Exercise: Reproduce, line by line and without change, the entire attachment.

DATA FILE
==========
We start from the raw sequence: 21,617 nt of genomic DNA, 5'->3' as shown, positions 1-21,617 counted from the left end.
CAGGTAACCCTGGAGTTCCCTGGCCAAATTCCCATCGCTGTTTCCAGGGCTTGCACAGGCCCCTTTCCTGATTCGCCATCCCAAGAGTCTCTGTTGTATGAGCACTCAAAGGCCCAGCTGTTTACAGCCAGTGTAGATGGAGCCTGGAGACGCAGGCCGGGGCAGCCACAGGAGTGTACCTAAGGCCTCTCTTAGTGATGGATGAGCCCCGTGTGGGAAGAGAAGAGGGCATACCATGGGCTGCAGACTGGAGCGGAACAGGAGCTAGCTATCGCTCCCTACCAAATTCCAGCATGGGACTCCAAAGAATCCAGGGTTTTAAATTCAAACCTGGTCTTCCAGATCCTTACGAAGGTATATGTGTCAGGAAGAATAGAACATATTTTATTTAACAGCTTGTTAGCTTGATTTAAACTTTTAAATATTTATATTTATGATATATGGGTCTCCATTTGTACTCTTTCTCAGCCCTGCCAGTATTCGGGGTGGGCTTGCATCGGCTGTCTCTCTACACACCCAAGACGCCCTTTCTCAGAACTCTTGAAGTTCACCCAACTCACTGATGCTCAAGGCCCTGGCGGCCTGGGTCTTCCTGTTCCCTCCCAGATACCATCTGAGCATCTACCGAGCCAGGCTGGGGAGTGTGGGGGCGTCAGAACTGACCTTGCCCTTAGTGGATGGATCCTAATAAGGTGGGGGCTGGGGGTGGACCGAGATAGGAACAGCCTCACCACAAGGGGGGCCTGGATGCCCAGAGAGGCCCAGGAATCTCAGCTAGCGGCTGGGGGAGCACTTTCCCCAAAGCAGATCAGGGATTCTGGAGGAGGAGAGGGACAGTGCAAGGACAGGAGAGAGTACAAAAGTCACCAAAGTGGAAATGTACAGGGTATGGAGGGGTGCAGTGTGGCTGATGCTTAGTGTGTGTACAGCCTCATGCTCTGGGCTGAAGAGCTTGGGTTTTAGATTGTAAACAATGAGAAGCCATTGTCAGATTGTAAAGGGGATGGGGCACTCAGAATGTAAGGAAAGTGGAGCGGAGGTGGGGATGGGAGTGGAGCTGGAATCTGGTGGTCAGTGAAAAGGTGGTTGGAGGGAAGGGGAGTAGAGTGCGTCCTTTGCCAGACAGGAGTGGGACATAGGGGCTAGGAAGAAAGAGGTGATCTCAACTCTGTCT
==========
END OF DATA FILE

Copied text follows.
We start from the raw sequence: 21,617 nt of genomic DNA, 5'->3' as shown, positions 1-21,617 counted from the left end.
CAGGTAACCCTGGAGTTCCCTGGCCAAATTCCCATCGCTGTTTCCAGGGCTTGCACAGGCCCCTTTCCTGATTCGCCATCCCAAGAGTCTCTGTTGTATGAGCACTCAAAGGCCCAGCTGTTTACAGCCAGTGTAGATGGAGCCTGGAGACGCAGGCCGGGGCAGCCACAGGAGTGTACCTAAGGCCTCTCTTAGTGATGGATGAGCCCCGTGTGGGAAGAGAAGAGGGCATACCATGGGCTGCAGACTGGAGCGGAACAGGAGCTAGCTATCGCTCCCTACCAAATTCCAGCATGGGACTCCAAAGAATCCAGGGTTTTAAATTCAAACCTGGTCTTCCAGATCCTTACGAAGGTATATGTGTCAGGAAGAATAGAACATATTTTATTTAACAGCTTGTTAGCTTGATTTAAACTTTTAAATATTTATATTTATGATATATGGGTCTCCATTTGTACTCTTTCTCAGCCCTGCCAGTATTCGGGGTGGGCTTGCATCGGCTGTCTCTCTACACACCCAAGACGCCCTTTCTCAGAACTCTTGAAGTTCACCCAACTCACTGATGCTCAAGGCCCTGGCGGCCTGGGTCTTCCTGTTCCCTCCCAGATACCATCTGAGCATCTACCGAGCCAGGCTGGGGAGTGTGGGGGCGTCAGAACTGACCTTGCCCTTAGTGGATGGATCCTAATAAGGTGGGGGCTGGGGGTGGACCGAGATAGGAACAGCCTCACCACAAGGGGGGCCTGGATGCCCAGAGAGGCCCAGGAATCTCAGCTAGCGGCTGGGGGAGCACTTTCCCCAAAGCAGATCAGGGATTCTGGAGGAGGAGAGGGACAGTGCAAGGACAGGAGAGAGTACAAAAGTCACCAAAGTGGAAATGTACAGGGTATGGAGGGGTGCAGTGTGGCTGATGCTTAGTGTGTGTACAGCCTCATGCTCTGGGCTGAAGAGCTTGGGTTTTAGATTGTAAACAATGAGAAGCCATTGTCAGATTGTAAAGGGGATGGGGCACTCAGAATGTAAGGAAAGTGGAGCGGAGGTGGGGATGGGAGTGGAGCTGGAATCTGGTGGTCAGTGAAAAGGTGGTTGGAGGGAAGGGGAGTAGAGTGCGTCCTTTGCCAGACAGGAGTGGGACATAGGGGCTAGGAAGAAAGAGGTGATCTCAACTCTGTCT